Tales, truth in politics, and other noteworthy stuff
Tuesday, 6 March 2012
Canadians want an independent investigation into robocalls, Angus Reid survey suggests
by Bobbie Saga
Most Canadians are calling for an independent investigation into robocalls, with a majority believing they are not isolated incidents limited to the riding of Guelph, a new Angus Reid poll shows.
The online survey, released today, reveals that most Canadians think Robocalls were used broadly in the last federal election, with four-in-five respondents calling for an independent investigation.
The survey shows respondents are divided on what impact robocalls may have had on the last federal ballot, with slightly less than half, or 44 per cent, agreeing that misleading messages definitely changed the outcome of the May 2011 federal election. Only 36 per cent of those polled disagreed that robocalls changed the outcome.
But half of those polled, or 50 per cent – including 61 per cent of Quebecers – believe every riding subjected to misleading robocalls should have a by-election as soon as possible. Moreover, four-in-five, or 81 per cent, want an independent investigation to find out exactly who was behind any misleading calls.
A breakdown of the poll, conducted from March 1 to 3, shows most opposition voters believe that robocalls definitely changed the outcome of the last federal ballot, a view shared by just 17 per cent of Conservative voters.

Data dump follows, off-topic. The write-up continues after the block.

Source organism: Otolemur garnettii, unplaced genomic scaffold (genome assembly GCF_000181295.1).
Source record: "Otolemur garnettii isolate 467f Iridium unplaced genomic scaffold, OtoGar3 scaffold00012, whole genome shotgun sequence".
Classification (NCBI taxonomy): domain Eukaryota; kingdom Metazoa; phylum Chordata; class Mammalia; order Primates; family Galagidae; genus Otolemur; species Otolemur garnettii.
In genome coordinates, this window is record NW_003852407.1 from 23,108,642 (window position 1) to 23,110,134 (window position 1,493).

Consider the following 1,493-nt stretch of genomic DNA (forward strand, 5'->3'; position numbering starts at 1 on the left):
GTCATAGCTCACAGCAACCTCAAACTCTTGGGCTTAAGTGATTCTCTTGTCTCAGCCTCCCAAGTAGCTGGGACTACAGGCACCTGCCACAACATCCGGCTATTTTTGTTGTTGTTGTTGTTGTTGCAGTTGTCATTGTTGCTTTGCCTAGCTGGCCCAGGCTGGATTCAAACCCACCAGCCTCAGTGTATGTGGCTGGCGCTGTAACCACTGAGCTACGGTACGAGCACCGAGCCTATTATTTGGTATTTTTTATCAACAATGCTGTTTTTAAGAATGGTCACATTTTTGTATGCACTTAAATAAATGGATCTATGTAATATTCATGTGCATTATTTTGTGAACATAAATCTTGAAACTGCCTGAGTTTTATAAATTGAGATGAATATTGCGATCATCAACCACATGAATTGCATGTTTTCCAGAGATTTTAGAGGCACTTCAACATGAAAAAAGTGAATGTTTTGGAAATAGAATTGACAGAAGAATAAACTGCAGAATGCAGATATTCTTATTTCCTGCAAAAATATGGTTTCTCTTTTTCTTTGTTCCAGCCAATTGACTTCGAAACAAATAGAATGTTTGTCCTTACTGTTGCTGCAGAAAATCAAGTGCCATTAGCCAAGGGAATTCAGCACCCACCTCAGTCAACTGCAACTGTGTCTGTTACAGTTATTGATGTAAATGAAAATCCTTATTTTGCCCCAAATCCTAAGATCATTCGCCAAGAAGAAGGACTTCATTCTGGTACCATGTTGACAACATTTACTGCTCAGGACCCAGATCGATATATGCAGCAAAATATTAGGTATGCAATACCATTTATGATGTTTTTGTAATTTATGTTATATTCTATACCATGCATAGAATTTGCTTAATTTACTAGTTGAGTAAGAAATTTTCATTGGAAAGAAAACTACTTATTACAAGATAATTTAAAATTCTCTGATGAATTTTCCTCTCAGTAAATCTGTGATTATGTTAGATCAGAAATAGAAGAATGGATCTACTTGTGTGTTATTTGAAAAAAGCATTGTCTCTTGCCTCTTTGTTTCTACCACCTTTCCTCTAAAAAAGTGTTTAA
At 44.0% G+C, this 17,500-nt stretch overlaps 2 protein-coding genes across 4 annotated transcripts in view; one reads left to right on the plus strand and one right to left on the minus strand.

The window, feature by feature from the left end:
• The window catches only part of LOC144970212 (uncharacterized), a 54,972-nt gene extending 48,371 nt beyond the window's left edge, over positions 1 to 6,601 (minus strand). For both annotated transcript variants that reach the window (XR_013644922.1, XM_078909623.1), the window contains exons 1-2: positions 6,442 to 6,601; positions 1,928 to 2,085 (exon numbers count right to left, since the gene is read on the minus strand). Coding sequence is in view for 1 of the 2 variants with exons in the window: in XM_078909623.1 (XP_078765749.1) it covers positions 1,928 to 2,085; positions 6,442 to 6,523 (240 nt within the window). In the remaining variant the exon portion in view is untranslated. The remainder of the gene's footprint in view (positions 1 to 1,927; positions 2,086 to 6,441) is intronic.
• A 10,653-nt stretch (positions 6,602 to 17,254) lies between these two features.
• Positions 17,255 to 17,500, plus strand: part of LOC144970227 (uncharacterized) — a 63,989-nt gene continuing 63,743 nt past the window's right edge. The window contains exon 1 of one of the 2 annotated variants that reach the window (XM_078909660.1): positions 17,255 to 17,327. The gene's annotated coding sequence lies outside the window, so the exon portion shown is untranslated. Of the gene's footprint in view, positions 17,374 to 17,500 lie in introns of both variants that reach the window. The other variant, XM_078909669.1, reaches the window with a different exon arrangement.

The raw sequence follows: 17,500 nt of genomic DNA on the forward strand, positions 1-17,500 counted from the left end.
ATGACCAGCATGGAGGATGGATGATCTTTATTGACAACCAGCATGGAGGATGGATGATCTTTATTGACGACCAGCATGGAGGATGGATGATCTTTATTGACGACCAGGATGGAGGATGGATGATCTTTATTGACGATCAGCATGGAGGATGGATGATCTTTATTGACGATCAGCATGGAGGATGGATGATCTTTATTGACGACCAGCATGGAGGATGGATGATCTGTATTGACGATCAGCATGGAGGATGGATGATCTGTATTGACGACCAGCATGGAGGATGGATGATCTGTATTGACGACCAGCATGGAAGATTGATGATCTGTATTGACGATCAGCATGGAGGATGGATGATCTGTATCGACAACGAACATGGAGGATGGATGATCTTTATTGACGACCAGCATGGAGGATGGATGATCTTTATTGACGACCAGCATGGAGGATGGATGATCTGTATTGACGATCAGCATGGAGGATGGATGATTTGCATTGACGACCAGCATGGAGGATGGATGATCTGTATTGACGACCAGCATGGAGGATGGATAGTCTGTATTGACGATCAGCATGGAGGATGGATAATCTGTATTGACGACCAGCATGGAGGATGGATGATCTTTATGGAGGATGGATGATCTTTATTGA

The survey also suggests almost two thirds of Canadians, or 64 per cent of those polled, think the Guelph occurrence is "probably" or "definitely" one of many that took place and where robocalls were a method used widely in the last federal campaign.
As well, 80 per cent of Canadians who voted for the Green Party, 78 per cent for the New Democratic Party, and 77 per cent for both the Liberal Party and the Bloc Québécois believe the robocalls extend beyond Guelph. Only 47 per cent of Conservative Party voters stated they believed the calls are an isolated incident.
Respondents were also asked which of the five major federal parties are likely to provide false and misleading information to voters through telephone calls with pre-recorded messages.
Only a third of respondents, or 32 per cent, think the Green Party and 33 per cent the New Democratic Party are "very likely" or "moderately likely" to rely on this tactic. In Quebec, 32 per cent of respondents think the Bloc Québécois is likely to use robocalls with misleading information.
A majority of Canadians, however, believe the Liberal Party and the Conservative Party are most likely to provide false and misleading information to voters through telephone calls. The Liberal Party chalked up 55 per cent on this question, while the Conservative Party came in at 63 per cent. Indeed, two-in-five Canadians, or 39 per cent, think the Tories are "very likely" to rely on this tactic.
Another question put to respondents is that of holding by-elections in affected ridings. At least three-in-five Canadians who voted for any of the four opposition parties currently want to hold by-elections in the ridings that were subjected to misleading robocalls. Only 31 per cent of Tory voters concur.
The survey also shows half of respondents say they have followed stories related to robocalls made during the last federal election campaign "very closely" or "moderately closely."
Angus Reid Public Opinion conducted the online survey among 1,001 randomly selected Canadian adults. The margin of error is 3.1 per cent, 19 times out of 20.